by Katie Johnson
"Welcome to McDonald's. May I take your order?"
I'm 7 years old and I'm kneeling behind a low wooden chest in my parent's cookie-cutter home in Ahwatukee. My stepfather, Jim, is on the floor with me. Hunched over in wilted work clothes, he studies a nonexistent drive-thru menu at the far end of my bedroom.
"Yeah, can I get . . . a Big Mac with large fries and a Coke, and . . ." he says, leaning in to get a better look at the invisible menu, "a Happy Meal, please."
As he gives his order, I immediately begin sorting through my eclectic collection of plastic fruit, meat patties, bread slices, and pea-pile molds. I package them into brown paper lunch bags and hand them to my all-too-familiar customer, exchanging pleasantries about our families, the weather, and the never-ending workweek.
We finish our transaction and Jim crawls out of my unmarked drive-thru, dropping the bags subtly behind the door so that I can retrieve them, dump them out, and start this whole game over again — and again and again.
At 7, my life goals are simple. I want to look just like Cindy Crawford, I want to drive a pink Corvette like Barbie, and I want to be the drive-thru girl at McDonald's.
When I disclose these dreams to my mom, she informs me that Cindy Crawford is not really human but rather a goddess among women, that Corvettes are only for strippers and men, and that being the drive-thru girl at McDonald's is a rather lackluster ambition for a girl who can work the TV like a pro.
But I love it.
I love the simplicity of it. People drive up, they order, you deliver, they pay, you both smile, the end. There is a routine to the drive-thru and I am a child who needs routine.
I am what my family describes as "intense." As a child, I will focus to the point of not being able to let go. I will be late to even the most important days at school because I insist on completing the hopscotch before I enter the building. I will watch feature-length films all the way through to the credits, rewind them, and watch them again without distraction. And I will make my stepdad crawl on his knees through my makeshift McDonald's to the point of rug burn because I am a child who does not like change.
Of course, at 7 years old, the irony of my fry-girl fantasy is lost on me, because in the real world, nothing about the drive-thru is permanent. People roll out of your life just as easily as they roll into it. Exchanges are quick, insubstantial, and with no guarantee of happening with the same person twice.
But this daily real-world change is something I simply cannot grasp as a child. I cannot grasp it on the days that Jim is not in the mood to play drive-thru. I cannot grasp it on the nights when I wake up to sounds of him and my mom yelling. And I really cannot grasp it on the day she packs up her Honda and drives me and my sister out of Ahwatukee.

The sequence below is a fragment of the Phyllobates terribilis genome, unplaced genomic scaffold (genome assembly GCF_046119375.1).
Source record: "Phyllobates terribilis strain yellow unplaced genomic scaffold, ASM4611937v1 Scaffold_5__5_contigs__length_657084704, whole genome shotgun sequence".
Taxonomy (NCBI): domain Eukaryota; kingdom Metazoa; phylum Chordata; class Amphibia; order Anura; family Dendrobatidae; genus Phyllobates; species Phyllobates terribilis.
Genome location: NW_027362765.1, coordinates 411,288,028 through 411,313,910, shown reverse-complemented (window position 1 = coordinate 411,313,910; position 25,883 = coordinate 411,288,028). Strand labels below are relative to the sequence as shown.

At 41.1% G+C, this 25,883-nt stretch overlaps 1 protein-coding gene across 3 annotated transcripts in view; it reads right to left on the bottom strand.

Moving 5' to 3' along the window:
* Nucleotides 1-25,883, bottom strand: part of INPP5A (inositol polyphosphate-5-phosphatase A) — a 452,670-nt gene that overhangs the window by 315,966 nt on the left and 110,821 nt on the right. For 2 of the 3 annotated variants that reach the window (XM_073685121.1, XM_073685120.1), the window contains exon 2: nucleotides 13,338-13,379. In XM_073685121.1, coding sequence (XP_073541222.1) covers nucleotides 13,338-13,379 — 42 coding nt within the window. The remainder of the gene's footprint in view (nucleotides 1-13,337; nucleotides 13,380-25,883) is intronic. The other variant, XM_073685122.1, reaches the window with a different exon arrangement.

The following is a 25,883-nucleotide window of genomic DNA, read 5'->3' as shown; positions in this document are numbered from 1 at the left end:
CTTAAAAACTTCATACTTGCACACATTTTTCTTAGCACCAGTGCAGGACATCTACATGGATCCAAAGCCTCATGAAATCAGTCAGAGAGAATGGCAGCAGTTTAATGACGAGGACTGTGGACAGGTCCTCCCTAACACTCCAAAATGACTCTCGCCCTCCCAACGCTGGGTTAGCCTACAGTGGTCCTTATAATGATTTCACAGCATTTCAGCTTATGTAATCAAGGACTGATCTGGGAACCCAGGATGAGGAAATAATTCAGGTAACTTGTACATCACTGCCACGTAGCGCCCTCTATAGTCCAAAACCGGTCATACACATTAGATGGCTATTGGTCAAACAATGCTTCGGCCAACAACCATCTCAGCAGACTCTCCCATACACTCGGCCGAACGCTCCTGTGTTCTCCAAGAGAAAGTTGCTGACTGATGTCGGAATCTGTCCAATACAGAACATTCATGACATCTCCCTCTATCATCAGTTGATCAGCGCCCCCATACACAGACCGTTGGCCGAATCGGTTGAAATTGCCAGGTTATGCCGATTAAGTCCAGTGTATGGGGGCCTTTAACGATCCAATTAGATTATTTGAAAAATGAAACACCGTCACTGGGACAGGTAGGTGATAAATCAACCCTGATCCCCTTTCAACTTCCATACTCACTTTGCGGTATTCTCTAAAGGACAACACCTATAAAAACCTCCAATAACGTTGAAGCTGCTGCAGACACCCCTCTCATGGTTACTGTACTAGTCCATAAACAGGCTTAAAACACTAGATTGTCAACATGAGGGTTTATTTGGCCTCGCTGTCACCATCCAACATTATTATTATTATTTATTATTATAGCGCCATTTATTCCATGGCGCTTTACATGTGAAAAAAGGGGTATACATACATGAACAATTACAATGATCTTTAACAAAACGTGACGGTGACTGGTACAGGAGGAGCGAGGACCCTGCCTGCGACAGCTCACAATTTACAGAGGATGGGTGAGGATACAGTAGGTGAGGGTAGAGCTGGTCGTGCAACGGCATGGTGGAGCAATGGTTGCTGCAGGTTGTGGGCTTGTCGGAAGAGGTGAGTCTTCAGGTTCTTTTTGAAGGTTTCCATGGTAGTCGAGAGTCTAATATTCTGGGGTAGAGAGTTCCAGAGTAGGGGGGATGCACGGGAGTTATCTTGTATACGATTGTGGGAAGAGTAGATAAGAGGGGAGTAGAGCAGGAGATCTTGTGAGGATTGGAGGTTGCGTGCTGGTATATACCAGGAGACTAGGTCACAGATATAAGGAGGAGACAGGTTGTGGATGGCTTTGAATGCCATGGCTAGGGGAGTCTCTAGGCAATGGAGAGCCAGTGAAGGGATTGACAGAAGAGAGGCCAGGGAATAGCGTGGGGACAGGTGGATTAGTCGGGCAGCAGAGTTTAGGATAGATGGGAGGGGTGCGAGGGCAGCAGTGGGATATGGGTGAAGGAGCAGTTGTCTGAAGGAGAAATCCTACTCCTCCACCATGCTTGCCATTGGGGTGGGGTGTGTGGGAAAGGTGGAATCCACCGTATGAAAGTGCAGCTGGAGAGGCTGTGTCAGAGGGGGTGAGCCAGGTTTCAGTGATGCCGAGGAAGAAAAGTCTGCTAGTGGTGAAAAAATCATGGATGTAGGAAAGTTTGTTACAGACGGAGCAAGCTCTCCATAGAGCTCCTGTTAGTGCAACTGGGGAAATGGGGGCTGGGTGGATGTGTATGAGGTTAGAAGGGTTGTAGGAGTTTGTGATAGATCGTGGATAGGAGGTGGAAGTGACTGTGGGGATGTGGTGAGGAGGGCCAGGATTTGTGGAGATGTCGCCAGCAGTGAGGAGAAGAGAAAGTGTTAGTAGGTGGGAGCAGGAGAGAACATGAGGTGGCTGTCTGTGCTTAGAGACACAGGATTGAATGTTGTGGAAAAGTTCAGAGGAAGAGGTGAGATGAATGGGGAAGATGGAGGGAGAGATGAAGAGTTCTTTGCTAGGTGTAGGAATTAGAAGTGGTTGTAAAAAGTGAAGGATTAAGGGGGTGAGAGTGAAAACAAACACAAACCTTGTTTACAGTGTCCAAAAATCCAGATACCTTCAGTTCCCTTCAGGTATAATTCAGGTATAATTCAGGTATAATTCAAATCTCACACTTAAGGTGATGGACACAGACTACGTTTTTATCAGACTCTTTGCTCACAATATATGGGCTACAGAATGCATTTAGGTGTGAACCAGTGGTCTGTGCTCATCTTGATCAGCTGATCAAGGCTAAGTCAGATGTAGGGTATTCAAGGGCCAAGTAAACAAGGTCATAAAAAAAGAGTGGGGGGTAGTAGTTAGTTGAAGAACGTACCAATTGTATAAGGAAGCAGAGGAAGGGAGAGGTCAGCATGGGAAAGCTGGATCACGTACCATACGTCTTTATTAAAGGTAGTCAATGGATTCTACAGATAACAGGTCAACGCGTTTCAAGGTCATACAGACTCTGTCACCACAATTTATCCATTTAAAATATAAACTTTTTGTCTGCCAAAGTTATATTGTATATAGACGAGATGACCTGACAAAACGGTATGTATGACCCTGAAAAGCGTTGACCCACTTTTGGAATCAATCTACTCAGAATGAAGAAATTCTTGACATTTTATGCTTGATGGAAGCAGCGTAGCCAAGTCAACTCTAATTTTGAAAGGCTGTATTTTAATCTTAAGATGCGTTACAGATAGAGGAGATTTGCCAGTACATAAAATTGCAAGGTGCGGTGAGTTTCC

But the nice thing about change, I will learn, is that though I may not perfect the art of embracing it, I will nonetheless encounter it — encounter it so often that other changes will get eventually get pushed aside. Big changes will eclipse smaller ones, the new will replace the old, until one day, 21 years later, I'm lost and wandering in Ahwatukee. But rather than stop and mourn what could have been and kept being, I'll simply just drive through.
by Amy Young
Somehow, I still feel disappointed and cheated that the memory of the first time I ate deep-fried jumbo shrimp is a reflection that is bittersweet. To me, bittersweet food memories that are twisted up with another person should be ones in which at least a modicum of affection was part of the equation. Like in the neighborhood of feeling dizzy as you pull a slice of Brie away from its wedge, recalling the first time it hit your lips, fed to you by an amazing lover, who, of course, later destroyed the fuck out of your heart. Or, maybe, getting a bit choked up opening a jar of pickles and thinking about the late nights spent as a teenager laughing at your sister as she made her favorite cheese-and-pickle sandwiches which you devoured while laughing ridiculously at the overwhelming general dysfunction of your family.
Instead, when I first tried the crispy crustaceans, it was with my gramps. My nana, also known as his only saving grace, was there, too, but that didn't matter; the mere presence of my grumpy grandfather was enough to put a cloud of crap over any decent moment. Clad in his version of shorts — plaid pants hand-cut to just below the knee, the bottom trimmed in a triangular pattern to give them a "design," as if to somehow disguise that he was the man behind the scissors, he informed my nana and me that we were going with him to "look at a piece of land in Orlando."